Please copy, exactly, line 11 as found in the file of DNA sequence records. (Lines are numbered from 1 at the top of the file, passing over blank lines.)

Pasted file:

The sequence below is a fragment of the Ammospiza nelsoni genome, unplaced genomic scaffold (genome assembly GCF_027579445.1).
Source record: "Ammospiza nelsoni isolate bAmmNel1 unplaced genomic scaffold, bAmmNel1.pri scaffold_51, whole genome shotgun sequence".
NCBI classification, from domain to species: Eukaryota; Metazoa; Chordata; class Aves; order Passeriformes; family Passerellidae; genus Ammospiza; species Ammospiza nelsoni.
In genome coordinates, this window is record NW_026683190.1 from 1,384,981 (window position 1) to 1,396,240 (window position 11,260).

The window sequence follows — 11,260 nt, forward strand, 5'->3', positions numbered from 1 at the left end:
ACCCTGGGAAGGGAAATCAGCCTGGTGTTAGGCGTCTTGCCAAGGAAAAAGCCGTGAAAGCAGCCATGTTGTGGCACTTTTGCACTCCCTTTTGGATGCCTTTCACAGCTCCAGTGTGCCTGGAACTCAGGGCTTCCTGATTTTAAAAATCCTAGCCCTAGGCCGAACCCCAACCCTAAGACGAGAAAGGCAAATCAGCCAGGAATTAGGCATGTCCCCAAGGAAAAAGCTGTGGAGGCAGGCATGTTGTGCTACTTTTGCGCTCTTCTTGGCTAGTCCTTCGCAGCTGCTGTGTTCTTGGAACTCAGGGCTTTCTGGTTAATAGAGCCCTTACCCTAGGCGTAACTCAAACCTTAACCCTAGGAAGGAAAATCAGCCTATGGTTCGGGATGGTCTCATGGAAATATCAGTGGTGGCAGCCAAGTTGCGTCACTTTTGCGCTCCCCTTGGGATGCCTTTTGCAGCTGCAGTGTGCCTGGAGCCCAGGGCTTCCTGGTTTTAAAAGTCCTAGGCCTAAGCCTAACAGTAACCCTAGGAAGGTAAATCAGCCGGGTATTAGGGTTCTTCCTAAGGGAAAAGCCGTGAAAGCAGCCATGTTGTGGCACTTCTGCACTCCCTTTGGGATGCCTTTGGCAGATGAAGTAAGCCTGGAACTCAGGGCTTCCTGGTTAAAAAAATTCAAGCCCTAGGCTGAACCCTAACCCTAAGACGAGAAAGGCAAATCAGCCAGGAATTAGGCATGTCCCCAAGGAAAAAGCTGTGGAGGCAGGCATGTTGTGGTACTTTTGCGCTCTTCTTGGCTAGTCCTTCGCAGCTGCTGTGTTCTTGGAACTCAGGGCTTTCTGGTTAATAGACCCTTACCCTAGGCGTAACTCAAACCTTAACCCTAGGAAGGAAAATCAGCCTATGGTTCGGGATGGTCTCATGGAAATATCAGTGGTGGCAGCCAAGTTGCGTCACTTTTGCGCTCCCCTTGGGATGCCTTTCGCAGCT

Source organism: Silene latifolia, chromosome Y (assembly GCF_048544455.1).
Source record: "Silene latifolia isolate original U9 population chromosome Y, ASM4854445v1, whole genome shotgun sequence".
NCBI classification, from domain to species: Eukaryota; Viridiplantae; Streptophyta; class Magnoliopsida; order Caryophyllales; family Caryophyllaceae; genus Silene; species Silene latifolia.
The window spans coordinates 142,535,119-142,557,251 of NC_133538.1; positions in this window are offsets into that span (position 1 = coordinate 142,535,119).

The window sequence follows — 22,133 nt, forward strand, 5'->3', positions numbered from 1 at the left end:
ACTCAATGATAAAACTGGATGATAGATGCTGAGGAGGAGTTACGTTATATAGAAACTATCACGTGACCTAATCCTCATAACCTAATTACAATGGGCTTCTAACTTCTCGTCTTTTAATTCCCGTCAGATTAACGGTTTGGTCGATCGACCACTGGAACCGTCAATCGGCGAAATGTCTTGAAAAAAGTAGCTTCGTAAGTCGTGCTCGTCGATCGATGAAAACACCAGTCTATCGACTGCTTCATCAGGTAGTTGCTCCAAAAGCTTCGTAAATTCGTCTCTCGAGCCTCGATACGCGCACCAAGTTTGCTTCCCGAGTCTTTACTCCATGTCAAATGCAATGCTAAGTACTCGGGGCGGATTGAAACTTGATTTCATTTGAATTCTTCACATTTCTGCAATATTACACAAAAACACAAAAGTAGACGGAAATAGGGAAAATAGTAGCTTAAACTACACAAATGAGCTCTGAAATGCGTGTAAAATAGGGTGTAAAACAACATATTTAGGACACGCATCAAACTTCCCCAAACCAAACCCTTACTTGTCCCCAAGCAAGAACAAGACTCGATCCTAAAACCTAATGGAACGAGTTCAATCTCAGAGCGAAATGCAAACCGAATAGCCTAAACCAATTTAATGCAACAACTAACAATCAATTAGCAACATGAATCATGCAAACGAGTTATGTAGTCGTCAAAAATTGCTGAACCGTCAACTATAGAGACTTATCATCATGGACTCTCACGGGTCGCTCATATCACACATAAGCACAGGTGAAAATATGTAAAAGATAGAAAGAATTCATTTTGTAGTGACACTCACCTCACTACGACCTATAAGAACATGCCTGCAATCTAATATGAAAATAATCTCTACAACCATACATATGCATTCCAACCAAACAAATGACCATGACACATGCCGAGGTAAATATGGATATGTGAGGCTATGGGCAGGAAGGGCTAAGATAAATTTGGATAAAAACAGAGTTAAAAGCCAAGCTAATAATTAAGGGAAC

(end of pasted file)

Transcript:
The window sequence follows — 22,133 nt, forward strand, 5'->3', positions numbered from 1 at the left end: